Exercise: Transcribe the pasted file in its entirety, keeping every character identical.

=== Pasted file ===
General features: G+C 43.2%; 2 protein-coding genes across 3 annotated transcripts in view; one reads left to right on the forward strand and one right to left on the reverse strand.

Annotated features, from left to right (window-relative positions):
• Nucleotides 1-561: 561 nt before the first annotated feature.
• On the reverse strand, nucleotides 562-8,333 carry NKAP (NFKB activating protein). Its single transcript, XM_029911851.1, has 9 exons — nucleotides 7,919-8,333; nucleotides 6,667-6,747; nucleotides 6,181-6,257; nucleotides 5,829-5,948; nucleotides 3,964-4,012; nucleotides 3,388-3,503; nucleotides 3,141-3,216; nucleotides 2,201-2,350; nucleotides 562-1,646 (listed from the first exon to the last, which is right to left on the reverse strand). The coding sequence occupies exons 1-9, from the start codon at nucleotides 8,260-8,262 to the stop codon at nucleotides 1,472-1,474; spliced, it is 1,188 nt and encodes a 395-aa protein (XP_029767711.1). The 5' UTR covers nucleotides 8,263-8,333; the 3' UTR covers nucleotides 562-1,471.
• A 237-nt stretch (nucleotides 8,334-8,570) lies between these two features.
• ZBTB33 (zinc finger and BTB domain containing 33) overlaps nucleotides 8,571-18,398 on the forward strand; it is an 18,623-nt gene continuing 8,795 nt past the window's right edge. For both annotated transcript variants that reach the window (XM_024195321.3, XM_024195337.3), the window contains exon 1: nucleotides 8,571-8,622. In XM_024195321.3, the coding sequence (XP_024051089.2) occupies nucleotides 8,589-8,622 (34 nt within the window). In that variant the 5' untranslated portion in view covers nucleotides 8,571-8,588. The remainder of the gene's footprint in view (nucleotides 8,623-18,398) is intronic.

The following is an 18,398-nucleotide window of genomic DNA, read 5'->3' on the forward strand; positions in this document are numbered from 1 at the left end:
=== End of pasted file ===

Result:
General features: G+C 43.2%; 2 protein-coding genes across 3 annotated transcripts in view; one reads left to right on the forward strand and one right to left on the reverse strand.

Annotated features, from left to right (window-relative positions):
• Nucleotides 1-561: 561 nt before the first annotated feature.
• On the reverse strand, nucleotides 562-8,333 carry NKAP (NFKB activating protein). Its single transcript, XM_029911851.1, has 9 exons — nucleotides 7,919-8,333; nucleotides 6,667-6,747; nucleotides 6,181-6,257; nucleotides 5,829-5,948; nucleotides 3,964-4,012; nucleotides 3,388-3,503; nucleotides 3,141-3,216; nucleotides 2,201-2,350; nucleotides 562-1,646 (listed from the first exon to the last, which is right to left on the reverse strand). The coding sequence occupies exons 1-9, from the start codon at nucleotides 8,260-8,262 to the stop codon at nucleotides 1,472-1,474; spliced, it is 1,188 nt and encodes a 395-aa protein (XP_029767711.1). The 5' UTR covers nucleotides 8,263-8,333; the 3' UTR covers nucleotides 562-1,471.
• A 237-nt stretch (nucleotides 8,334-8,570) lies between these two features.
• ZBTB33 (zinc finger and BTB domain containing 33) overlaps nucleotides 8,571-18,398 on the forward strand; it is an 18,623-nt gene continuing 8,795 nt past the window's right edge. For both annotated transcript variants that reach the window (XM_024195321.3, XM_024195337.3), the window contains exon 1: nucleotides 8,571-8,622. In XM_024195321.3, the coding sequence (XP_024051089.2) occupies nucleotides 8,589-8,622 (34 nt within the window). In that variant the 5' untranslated portion in view covers nucleotides 8,571-8,588. The remainder of the gene's footprint in view (nucleotides 8,623-18,398) is intronic.

The following is an 18,398-nucleotide window of genomic DNA, read 5'->3' on the forward strand; positions in this document are numbered from 1 at the left end: